James Cromwell takes over the Eddie Albert role, and adds his own unique touches to it. Cromwell, in my mind, will be forever cursed by his wonderful performance in "Babe." I will, it seems, forever see him in that character...so, to see this kind of role (which Cromwell has a history of doing) is a bit traumatic. Still, Cromwell plays the role effectively even if it does lack some of the dramatic tension that made the original film so powerful.
The film has a wide variety of supporting roles, some working MUCH better than others. We have another SNL grad, Tracy Morgan, showing up as a cross-dressing inmate who heads up the cheerleading squad. Morgan clearly immerses himself in the role and creates a funny, yet likeable character in what could easily have been a throwaway role. Then, there's Burt...yep, the original's star, Burt Reynolds, shows up here as the coach of the team...while he goes nowhere near the marvelous acting he offered in the original film, Reynolds is a nice touch here and gives a relaxed, effective performance.
Strong performances are also offered by Nicholas Turturro as "Brucie," a talentless team member with a funny, small role, rapper Nelly as "Meggett," the team's running back, former football great Michael Irvin as "Deacon," Dalip Singh as Turley (in a role that is oddly reminiscent of "Chief" from "One Flew Over the Cuckoo's Nest) and the wondrous Cloris Leachman as the warden's secretary. Leachman, who also co-starred with Sandler in last year's "Spanglish," is simply marvelous here as an over-sexed fan of Crewe's underwear ads.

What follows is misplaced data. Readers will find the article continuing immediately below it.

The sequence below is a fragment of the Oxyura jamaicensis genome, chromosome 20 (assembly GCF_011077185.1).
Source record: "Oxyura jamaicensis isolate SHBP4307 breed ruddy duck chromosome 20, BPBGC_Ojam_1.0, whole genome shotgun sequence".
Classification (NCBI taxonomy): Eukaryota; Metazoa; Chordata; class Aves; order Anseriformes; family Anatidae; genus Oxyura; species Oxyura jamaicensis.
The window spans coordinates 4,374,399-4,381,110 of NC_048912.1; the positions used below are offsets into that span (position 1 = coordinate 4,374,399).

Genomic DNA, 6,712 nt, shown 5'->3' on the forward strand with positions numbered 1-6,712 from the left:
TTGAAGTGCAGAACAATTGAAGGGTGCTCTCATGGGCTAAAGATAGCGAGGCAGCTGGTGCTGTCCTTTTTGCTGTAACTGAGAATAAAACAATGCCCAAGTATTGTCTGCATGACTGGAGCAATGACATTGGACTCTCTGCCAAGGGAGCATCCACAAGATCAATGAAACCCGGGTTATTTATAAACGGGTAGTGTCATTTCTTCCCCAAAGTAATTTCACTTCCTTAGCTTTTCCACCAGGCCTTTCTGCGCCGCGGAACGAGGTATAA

There are numerous other appearances worth mentioning including wrestling's "Goldberg," Joey Diaz and several lesser known rappers. Long-time Sandler co-castmate Allen Covert makes a brief appearance in this film, but it's a well-placed and effective one. Covert hardly ever works in other films, but seems to always be perfectly cast in Sandler films. He's also a producer on this film. Finally, Courtney Cox appears early on here as Sandler's fed-up girlfriend...it's a brief, but fun appearance in a rather slight role.
On the flip side, someone needs to control Sandler's desire to always give his friends a cameo. The first Rob Schneider cameo in a Sandler film was funny and entertaining...this one jumps out at the screen and is simply awkwardly placed and completely inappropriate to the film. If Schneider uses the line "You can do it" one more time, he should be banned from films permanently.
In most ways, I have to give the edge to the original film. It featured stronger character development, a stronger cast and better direction in the form of pacing, conflict management and the technical aspects of filmmaking. This version scores points for a simply kick ass soundtrack, solid direction of the comic moments and a believable cast that works well together.
A tad more entertaining than its B- would indicate, "The Longest Yard" won't win any awards but it's another growth film for Sandler. Featuring a solid cast, killer soundtrack and enough laugh out loud moments to entertain most folks "The Longest Yard" is definitely more hit than miss.